This icon directs you to fun facts about drumming that you can use to impress your friends.

Beyond the Book

In addition to what you’re reading right now, this book comes with a free access-anywhere Cheat Sheet. To get this Cheat Sheet, go to www.dummies.com and search for “Bass Guitar For Dummies, 3rd Edition Cheat Sheet” by using the Search box.

Where to Go from Here

Drums For Dummies, 2nd Edition is set up so that you can either read it from cover to cover and progressively build your drumming knowledge, or you can jump around and read only the parts that interest you. I recommend that either way, you check out Chapters 2 and 3 first. These chapters lay the foundation from which all drumming is built. Knowing this stuff allows you to understand the information in all the other chapters faster and easier.

After you look over Chapters 2 and 3, you can either go to Part 2 if you’re interested in the drumset or you can jump to Part 4 to learn about traditional drums.

If you don’t have a drum but know what you want, you can find out how to buy one in Part 5. If you don’t know what kind of drum you want to buy (well, besides a drumset), start with Part 4 for some ideas.

Part 1

Setting a Solid Foundation

IN THIS PART …

At last, you’ve discovered that you’re a drummer at heart. Now you want to move beyond those kitchen utensils to an actual drum. Well, this part introduces you to the world of drums and drumming. In Chapter 1, you find out what makes a drum a drum and you get a glimpse of the most common styles available. Chapter 2 gives you a foundation from which to develop your drumming skills by showing you how easy it is to read music. Chapter 3 introduces you to the myriad of ways to hit a drum with a stick and shows you the fundamentals of all drumming: the rudiments (well, a few anyway — the complete list is on the Cheat Sheet). Chapter 4 helps you get a handle on hitting the drums with your hands in case you want to move beyond the drumset to more traditional drums.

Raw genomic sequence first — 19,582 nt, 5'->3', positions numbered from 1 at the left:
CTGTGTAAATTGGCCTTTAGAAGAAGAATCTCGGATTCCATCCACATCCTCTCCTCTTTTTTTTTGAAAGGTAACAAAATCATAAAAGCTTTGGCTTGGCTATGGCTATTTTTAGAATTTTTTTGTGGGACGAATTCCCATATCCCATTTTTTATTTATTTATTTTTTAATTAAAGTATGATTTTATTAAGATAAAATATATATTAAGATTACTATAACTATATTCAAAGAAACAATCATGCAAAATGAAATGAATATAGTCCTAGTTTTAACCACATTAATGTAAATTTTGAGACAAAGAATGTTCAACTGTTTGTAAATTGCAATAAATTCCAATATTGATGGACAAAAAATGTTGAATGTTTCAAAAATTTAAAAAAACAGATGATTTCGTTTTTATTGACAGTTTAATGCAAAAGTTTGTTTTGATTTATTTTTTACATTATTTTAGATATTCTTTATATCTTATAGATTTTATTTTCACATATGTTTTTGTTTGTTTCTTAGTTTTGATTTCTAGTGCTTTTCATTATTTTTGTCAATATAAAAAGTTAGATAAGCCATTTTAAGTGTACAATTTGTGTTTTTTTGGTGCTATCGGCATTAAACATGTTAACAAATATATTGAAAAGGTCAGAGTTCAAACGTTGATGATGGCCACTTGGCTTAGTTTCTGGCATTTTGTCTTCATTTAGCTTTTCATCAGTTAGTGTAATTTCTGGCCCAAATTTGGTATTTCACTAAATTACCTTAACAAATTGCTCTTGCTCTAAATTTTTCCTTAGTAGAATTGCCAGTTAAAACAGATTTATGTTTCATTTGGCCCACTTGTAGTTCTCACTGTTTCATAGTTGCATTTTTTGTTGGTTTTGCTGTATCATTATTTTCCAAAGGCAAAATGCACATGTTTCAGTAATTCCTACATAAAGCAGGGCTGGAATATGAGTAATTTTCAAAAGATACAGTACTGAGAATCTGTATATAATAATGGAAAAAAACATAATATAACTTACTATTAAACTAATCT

Chapter 1

Drum Basics

IN THIS CHAPTER

Understanding what a drum is

Discovering how a drum makes its sound

Identifying the parts of a drum

Recognizing the modern drumset and traditional drums

Drums are members of the membraphone family of musical instruments and are considered one of the world’s oldest, dating back thousands of years … yawn. Bottom line, a drum is a musical instrument that creates a sound when you hit it. What distinguishes a drum from, say, a soup pot, is a membrane (I call it a head from now on) strung across a hollow chamber (called the shell).

Don’t get me wrong. I have nothing against soup pots. Or garbage cans or matchboxes or any other improvised drum for that matter. They can be just as fun to play and listen to as a regular drum — just look at the rhythm group Stomp; now they have fun. Face it though, a soup pot may be satisfying to hit for a little while, but sooner or later you’re gonna want a more refined sound. Enter the drum. A well-made and well-tuned drum can produce all the subtle dynamic textures of a finely crafted violin and create a variety of pleasing sounds, whereas a soup pot only clanks when you hit it.

In this chapter I introduce you to some drums, both the modern drumset and traditional styles. I also show you the difference between a drum and those kitchen appliances that you’ve probably been banging on for a while now. (It’s okay to admit it. Most drummers spend their careers exploring the rhythmic possibilities of household objects — I’m tapping on my computer mouse right now.) I also explain why a drum sounds better than a cardboard box, and I let you know when you should use your hands, or when arming yourself with sticks works better.